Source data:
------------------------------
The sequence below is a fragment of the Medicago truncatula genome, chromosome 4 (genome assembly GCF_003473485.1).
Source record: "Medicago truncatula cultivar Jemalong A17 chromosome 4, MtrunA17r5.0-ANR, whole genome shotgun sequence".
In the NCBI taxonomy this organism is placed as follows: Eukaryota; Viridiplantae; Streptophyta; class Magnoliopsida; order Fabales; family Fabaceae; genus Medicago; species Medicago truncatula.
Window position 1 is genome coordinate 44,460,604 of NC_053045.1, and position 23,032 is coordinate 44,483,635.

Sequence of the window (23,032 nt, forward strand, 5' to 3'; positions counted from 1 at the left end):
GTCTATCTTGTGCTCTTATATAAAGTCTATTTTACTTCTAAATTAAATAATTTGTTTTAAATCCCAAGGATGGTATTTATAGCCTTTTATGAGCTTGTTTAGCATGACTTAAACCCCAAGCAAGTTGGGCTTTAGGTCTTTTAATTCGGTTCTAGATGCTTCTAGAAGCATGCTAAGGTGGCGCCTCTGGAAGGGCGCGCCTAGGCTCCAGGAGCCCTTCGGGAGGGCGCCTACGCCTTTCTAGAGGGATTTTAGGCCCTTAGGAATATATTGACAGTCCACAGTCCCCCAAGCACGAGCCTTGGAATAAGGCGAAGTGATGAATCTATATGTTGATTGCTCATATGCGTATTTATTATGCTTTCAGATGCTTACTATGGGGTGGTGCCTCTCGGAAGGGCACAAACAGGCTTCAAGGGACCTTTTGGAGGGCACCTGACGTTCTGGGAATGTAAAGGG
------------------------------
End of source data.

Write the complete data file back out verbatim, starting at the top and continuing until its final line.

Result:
The sequence below is a fragment of the Medicago truncatula genome, chromosome 4 (genome assembly GCF_003473485.1).
Source record: "Medicago truncatula cultivar Jemalong A17 chromosome 4, MtrunA17r5.0-ANR, whole genome shotgun sequence".
In the NCBI taxonomy this organism is placed as follows: Eukaryota; Viridiplantae; Streptophyta; class Magnoliopsida; order Fabales; family Fabaceae; genus Medicago; species Medicago truncatula.
Window position 1 is genome coordinate 44,460,604 of NC_053045.1, and position 23,032 is coordinate 44,483,635.

Sequence of the window (23,032 nt, forward strand, 5' to 3'; positions counted from 1 at the left end):
GTCTATCTTGTGCTCTTATATAAAGTCTATTTTACTTCTAAATTAAATAATTTGTTTTAAATCCCAAGGATGGTATTTATAGCCTTTTATGAGCTTGTTTAGCATGACTTAAACCCCAAGCAAGTTGGGCTTTAGGTCTTTTAATTCGGTTCTAGATGCTTCTAGAAGCATGCTAAGGTGGCGCCTCTGGAAGGGCGCGCCTAGGCTCCAGGAGCCCTTCGGGAGGGCGCCTACGCCTTTCTAGAGGGATTTTAGGCCCTTAGGAATATATTGACAGTCCACAGTCCCCCAAGCACGAGCCTTGGAATAAGGCGAAGTGATGAATCTATATGTTGATTGCTCATATGCGTATTTATTATGCTTTCAGATGCTTACTATGGGGTGGTGCCTCTCGGAAGGGCACAAACAGGCTTCAAGGGACCTTTTGGAGGGCACCTGACGTTCTGGGAATGTAAAGGG